In an attempt to reach beyond the traditionally high-class art audience and into the public sphere, the Dadaists worked across many new and experimental media. In addition to the many famous photomontages for which the movement is best known, Dada works also include performances, lectures, magazines, journals, caricatures, posters, assemblages, confrontational poetry, noise concerts, leaflets, and many traditional art forms1. Language plays a crucial role in many of these mediums; and while usually discussed less than the aesthetic components2, it is extremely important to the movement as a whole. The Dadaists attempted to completely revolutionize language through a radical manipulation of language itself, the presentation of language through typography and layout, and the distribution of language through various publications. This manipulation of language allowed the Dadaists to create a provocative disorder in mass media that attempted to breakdown the static bourgeois political and cultural state of the Weimar Republic.
Although it is generally remembered for its radical politics, the Dada movement initially began in 1916 in Zurich without any specific political agenda as more of an intellectually based moral protest3. The Dadaists were appalled by the fact that the current values and traditions of society had not only allowed for the inhumanity of World War I to occur, but had actually caused citizens to clamor with excitement at the very idea of fighting for their country4. This deep seeded “creative doubt” created within the Dada artists an overwhelming desire to rip apart the current atrociously bourgeois culture to a point where it could then be completely rebuilt. In order to effectively breakdown culture they had to produce an anti-culture. And thus Dada, the anti-art was created5.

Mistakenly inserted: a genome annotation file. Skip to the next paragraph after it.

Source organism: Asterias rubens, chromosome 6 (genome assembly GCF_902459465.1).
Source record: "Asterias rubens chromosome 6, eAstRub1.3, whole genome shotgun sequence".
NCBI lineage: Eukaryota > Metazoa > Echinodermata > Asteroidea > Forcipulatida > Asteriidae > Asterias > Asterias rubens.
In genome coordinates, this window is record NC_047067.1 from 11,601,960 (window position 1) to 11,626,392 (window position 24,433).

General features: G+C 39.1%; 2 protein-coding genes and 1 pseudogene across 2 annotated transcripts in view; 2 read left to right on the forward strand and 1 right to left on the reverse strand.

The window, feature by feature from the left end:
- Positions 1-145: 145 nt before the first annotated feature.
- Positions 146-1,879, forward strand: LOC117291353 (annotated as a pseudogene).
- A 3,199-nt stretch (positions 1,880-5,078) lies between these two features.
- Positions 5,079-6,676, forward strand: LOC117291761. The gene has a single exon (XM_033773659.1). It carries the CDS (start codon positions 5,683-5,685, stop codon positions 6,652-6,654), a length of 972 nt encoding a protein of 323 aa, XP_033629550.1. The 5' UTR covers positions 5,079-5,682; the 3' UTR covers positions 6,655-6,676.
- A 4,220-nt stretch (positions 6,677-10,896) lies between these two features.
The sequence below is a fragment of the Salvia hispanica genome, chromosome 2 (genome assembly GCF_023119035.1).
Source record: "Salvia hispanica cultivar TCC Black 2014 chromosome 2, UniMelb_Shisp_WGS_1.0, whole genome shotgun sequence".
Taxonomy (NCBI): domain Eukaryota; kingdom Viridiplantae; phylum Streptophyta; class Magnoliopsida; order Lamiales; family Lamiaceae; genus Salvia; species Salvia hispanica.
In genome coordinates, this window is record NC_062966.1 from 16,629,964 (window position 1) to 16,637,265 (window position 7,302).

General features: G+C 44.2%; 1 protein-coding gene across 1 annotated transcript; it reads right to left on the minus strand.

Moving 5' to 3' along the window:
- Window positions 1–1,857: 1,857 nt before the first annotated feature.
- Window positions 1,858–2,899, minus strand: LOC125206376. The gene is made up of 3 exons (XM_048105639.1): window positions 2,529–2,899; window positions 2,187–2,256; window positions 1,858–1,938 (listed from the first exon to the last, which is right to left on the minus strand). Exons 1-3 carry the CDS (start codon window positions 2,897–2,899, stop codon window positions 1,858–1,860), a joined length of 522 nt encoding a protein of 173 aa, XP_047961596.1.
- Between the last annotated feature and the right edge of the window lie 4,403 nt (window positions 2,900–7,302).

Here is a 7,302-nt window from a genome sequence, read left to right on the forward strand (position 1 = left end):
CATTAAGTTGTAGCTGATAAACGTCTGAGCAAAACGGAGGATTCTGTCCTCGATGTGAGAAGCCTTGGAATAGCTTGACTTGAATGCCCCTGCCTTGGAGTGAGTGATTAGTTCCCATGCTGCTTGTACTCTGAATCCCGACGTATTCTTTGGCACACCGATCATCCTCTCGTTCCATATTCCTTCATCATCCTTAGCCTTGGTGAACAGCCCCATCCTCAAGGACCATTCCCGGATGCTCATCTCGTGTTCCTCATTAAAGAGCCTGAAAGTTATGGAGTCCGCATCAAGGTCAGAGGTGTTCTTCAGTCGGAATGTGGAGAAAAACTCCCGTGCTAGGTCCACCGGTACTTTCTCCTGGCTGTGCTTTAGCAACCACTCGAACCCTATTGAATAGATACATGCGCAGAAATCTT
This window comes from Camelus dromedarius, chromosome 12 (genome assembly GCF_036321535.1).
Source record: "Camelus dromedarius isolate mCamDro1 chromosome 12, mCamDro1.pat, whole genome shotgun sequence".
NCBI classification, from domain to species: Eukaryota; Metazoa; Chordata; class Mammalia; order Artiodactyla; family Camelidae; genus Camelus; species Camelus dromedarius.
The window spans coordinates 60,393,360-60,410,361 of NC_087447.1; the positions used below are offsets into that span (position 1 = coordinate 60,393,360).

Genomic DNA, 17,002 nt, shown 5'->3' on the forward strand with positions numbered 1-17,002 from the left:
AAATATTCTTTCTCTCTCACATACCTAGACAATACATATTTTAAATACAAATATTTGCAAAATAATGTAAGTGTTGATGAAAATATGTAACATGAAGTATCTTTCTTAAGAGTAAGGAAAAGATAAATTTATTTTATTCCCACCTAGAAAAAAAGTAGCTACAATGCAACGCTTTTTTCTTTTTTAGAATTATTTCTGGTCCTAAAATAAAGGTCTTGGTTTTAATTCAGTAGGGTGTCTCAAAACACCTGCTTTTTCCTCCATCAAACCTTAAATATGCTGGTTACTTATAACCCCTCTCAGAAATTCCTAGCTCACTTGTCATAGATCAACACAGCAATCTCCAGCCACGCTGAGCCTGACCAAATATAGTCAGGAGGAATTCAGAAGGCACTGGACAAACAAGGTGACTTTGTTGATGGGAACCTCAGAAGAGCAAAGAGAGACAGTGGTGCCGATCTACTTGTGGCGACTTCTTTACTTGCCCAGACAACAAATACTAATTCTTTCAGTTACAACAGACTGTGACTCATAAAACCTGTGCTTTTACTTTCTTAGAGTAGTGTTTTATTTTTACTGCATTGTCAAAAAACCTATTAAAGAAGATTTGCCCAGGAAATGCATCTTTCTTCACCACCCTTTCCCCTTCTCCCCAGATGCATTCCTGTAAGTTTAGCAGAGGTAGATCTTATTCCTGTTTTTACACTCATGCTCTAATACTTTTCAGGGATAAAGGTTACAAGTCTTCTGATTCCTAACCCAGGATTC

The unraveling began as the Dadaists started to question the basic fundamental building blocks of culture - language. “Doubting the validity of language and all established grammar6” brought Huelsenbeck and Ball, two of the founders of Zurich Dada, to the creation of sound poetry (Cat. 30). The sound poems consisted of different combinations of letters that would then be performed for an audience7. By stripping language down to only the most basic components, the artists hoped to demonstrate to the audience how words themselves were being used as tools for upholding the ruling value systems and power structures8. Hugo Ball believed that the word had been turned into a base commodity by religion, art, western culture, and that true change would require a reversal of this commodification process. These poems reduced the word to nothing, which Tristan Tzara claimed to be the true subject of Dada - nothing9. These linguistic experiments became a complete absence of culture, forcing the current culture into perspective.
The found word poems were another influential linguistic component in the Dada movement (Cat. 31). These poems adapt the language of advertising using sentences, phrases or words found from various magazines, posters, newspapers and other modes of mass communication. Every line is typographically diverse which allows the viewer to understand that the elements of the poem are collaged together. By using only found material, he is resisting the logic of “the rules of linguistic or poetic order10. In this way, these literary collages act similarly to the sound poems in that they are a rejection of cultural order and status quo. These works communicate to the viewer in the familiar language of commerce and commodity. Through this radical use of typography, Tzara demonstrates the commodification of language in everyday life and its use as a tool in capitalist structure.